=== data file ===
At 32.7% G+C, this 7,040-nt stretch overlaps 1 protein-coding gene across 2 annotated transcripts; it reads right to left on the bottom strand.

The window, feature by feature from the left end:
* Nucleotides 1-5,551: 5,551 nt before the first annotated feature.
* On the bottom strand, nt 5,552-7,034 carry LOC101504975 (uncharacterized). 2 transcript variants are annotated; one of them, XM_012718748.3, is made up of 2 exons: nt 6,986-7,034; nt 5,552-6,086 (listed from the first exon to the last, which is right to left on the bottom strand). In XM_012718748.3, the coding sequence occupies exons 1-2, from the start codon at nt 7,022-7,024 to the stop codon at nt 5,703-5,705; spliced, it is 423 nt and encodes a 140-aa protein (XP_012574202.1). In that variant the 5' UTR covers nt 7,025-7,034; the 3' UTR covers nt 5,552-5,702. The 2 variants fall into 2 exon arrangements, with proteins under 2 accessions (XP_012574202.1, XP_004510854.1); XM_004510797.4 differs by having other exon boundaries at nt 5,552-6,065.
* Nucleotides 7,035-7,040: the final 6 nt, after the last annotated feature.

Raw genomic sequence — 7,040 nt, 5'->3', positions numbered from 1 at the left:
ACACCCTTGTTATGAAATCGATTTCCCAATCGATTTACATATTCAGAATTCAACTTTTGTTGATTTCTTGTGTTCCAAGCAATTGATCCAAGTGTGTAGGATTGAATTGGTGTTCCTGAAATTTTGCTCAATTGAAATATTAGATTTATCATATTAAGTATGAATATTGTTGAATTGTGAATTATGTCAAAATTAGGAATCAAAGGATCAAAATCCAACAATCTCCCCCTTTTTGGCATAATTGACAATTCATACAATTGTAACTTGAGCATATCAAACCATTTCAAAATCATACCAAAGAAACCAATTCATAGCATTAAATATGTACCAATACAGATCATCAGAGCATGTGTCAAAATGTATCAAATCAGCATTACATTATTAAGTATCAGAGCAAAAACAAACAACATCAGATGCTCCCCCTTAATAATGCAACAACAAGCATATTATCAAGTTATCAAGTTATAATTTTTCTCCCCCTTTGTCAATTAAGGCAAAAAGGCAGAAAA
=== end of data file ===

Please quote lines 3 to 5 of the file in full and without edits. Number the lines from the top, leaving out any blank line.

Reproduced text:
* Nucleotides 1-5,551: 5,551 nt before the first annotated feature.
* On the bottom strand, nt 5,552-7,034 carry LOC101504975 (uncharacterized). 2 transcript variants are annotated; one of them, XM_012718748.3, is made up of 2 exons: nt 6,986-7,034; nt 5,552-6,086 (listed from the first exon to the last, which is right to left on the bottom strand). In XM_012718748.3, the coding sequence occupies exons 1-2, from the start codon at nt 7,022-7,024 to the stop codon at nt 5,703-5,705; spliced, it is 423 nt and encodes a 140-aa protein (XP_012574202.1). In that variant the 5' UTR covers nt 7,025-7,034; the 3' UTR covers nt 5,552-5,702. The 2 variants fall into 2 exon arrangements, with proteins under 2 accessions (XP_012574202.1, XP_004510854.1); XM_004510797.4 differs by having other exon boundaries at nt 5,552-6,065.
* Nucleotides 7,035-7,040: the final 6 nt, after the last annotated feature.